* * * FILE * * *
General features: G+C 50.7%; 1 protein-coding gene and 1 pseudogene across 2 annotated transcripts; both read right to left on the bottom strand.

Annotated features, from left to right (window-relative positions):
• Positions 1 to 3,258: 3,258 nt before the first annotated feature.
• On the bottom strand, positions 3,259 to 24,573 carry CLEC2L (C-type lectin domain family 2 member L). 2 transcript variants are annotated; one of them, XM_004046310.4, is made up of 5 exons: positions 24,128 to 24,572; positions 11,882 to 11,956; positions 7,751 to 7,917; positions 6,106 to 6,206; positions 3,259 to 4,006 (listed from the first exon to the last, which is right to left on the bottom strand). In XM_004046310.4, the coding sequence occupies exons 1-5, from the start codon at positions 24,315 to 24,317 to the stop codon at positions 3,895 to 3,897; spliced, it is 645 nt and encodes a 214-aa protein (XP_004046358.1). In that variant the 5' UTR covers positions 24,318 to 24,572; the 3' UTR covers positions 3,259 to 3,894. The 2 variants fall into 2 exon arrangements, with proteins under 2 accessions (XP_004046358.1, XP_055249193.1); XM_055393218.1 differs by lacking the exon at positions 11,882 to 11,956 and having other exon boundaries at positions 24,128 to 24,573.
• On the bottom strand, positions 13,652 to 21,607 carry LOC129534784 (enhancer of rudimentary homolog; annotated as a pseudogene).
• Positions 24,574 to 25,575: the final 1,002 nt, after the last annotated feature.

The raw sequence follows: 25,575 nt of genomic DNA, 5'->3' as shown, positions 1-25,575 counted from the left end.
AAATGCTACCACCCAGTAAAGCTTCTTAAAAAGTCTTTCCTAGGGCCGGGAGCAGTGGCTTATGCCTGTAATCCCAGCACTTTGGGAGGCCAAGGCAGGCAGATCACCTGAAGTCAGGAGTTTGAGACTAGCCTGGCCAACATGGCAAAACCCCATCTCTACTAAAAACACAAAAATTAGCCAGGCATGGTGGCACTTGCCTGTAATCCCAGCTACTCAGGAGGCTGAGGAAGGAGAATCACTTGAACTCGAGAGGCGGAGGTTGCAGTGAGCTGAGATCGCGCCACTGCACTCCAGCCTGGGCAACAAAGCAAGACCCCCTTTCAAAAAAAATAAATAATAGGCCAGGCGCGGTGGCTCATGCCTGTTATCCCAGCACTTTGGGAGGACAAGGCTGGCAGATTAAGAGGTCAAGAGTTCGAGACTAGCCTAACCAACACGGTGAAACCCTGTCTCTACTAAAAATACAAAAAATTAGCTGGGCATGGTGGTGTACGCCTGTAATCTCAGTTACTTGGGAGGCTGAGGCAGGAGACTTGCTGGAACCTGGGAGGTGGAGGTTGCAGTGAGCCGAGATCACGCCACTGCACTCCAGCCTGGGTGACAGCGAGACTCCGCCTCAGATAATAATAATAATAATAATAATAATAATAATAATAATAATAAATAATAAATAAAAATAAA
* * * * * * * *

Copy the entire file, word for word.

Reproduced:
General features: G+C 50.7%; 1 protein-coding gene and 1 pseudogene across 2 annotated transcripts; both read right to left on the bottom strand.

Annotated features, from left to right (window-relative positions):
• Positions 1 to 3,258: 3,258 nt before the first annotated feature.
• On the bottom strand, positions 3,259 to 24,573 carry CLEC2L (C-type lectin domain family 2 member L). 2 transcript variants are annotated; one of them, XM_004046310.4, is made up of 5 exons: positions 24,128 to 24,572; positions 11,882 to 11,956; positions 7,751 to 7,917; positions 6,106 to 6,206; positions 3,259 to 4,006 (listed from the first exon to the last, which is right to left on the bottom strand). In XM_004046310.4, the coding sequence occupies exons 1-5, from the start codon at positions 24,315 to 24,317 to the stop codon at positions 3,895 to 3,897; spliced, it is 645 nt and encodes a 214-aa protein (XP_004046358.1). In that variant the 5' UTR covers positions 24,318 to 24,572; the 3' UTR covers positions 3,259 to 3,894. The 2 variants fall into 2 exon arrangements, with proteins under 2 accessions (XP_004046358.1, XP_055249193.1); XM_055393218.1 differs by lacking the exon at positions 11,882 to 11,956 and having other exon boundaries at positions 24,128 to 24,573.
• On the bottom strand, positions 13,652 to 21,607 carry LOC129534784 (enhancer of rudimentary homolog; annotated as a pseudogene).
• Positions 24,574 to 25,575: the final 1,002 nt, after the last annotated feature.

The raw sequence follows: 25,575 nt of genomic DNA, 5'->3' as shown, positions 1-25,575 counted from the left end.
AAATGCTACCACCCAGTAAAGCTTCTTAAAAAGTCTTTCCTAGGGCCGGGAGCAGTGGCTTATGCCTGTAATCCCAGCACTTTGGGAGGCCAAGGCAGGCAGATCACCTGAAGTCAGGAGTTTGAGACTAGCCTGGCCAACATGGCAAAACCCCATCTCTACTAAAAACACAAAAATTAGCCAGGCATGGTGGCACTTGCCTGTAATCCCAGCTACTCAGGAGGCTGAGGAAGGAGAATCACTTGAACTCGAGAGGCGGAGGTTGCAGTGAGCTGAGATCGCGCCACTGCACTCCAGCCTGGGCAACAAAGCAAGACCCCCTTTCAAAAAAAATAAATAATAGGCCAGGCGCGGTGGCTCATGCCTGTTATCCCAGCACTTTGGGAGGACAAGGCTGGCAGATTAAGAGGTCAAGAGTTCGAGACTAGCCTAACCAACACGGTGAAACCCTGTCTCTACTAAAAATACAAAAAATTAGCTGGGCATGGTGGTGTACGCCTGTAATCTCAGTTACTTGGGAGGCTGAGGCAGGAGACTTGCTGGAACCTGGGAGGTGGAGGTTGCAGTGAGCCGAGATCACGCCACTGCACTCCAGCCTGGGTGACAGCGAGACTCCGCCTCAGATAATAATAATAATAATAATAATAATAATAATAATAATAATAAATAATAAATAAAAATAAA